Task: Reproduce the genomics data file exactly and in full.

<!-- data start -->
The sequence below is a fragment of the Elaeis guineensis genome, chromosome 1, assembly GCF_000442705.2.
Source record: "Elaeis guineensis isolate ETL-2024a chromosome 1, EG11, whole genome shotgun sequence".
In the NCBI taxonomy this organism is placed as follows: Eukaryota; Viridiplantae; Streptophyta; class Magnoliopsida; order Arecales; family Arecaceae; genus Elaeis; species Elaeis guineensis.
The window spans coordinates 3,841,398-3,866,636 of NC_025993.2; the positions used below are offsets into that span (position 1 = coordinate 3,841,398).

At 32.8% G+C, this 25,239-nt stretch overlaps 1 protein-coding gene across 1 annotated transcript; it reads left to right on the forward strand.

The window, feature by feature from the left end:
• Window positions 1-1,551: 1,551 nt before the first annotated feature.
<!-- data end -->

The sequence below is a fragment of the Elaeis guineensis genome, chromosome 1, assembly GCF_000442705.2.
Source record: "Elaeis guineensis isolate ETL-2024a chromosome 1, EG11, whole genome shotgun sequence".
In the NCBI taxonomy this organism is placed as follows: Eukaryota; Viridiplantae; Streptophyta; class Magnoliopsida; order Arecales; family Arecaceae; genus Elaeis; species Elaeis guineensis.
The window spans coordinates 3,841,398-3,866,636 of NC_025993.2; the positions used below are offsets into that span (position 1 = coordinate 3,841,398).

At 32.8% G+C, this 25,239-nt stretch overlaps 1 protein-coding gene across 1 annotated transcript; it reads left to right on the forward strand.

The window, feature by feature from the left end:
• Window positions 1-1,551: 1,551 nt before the first annotated feature.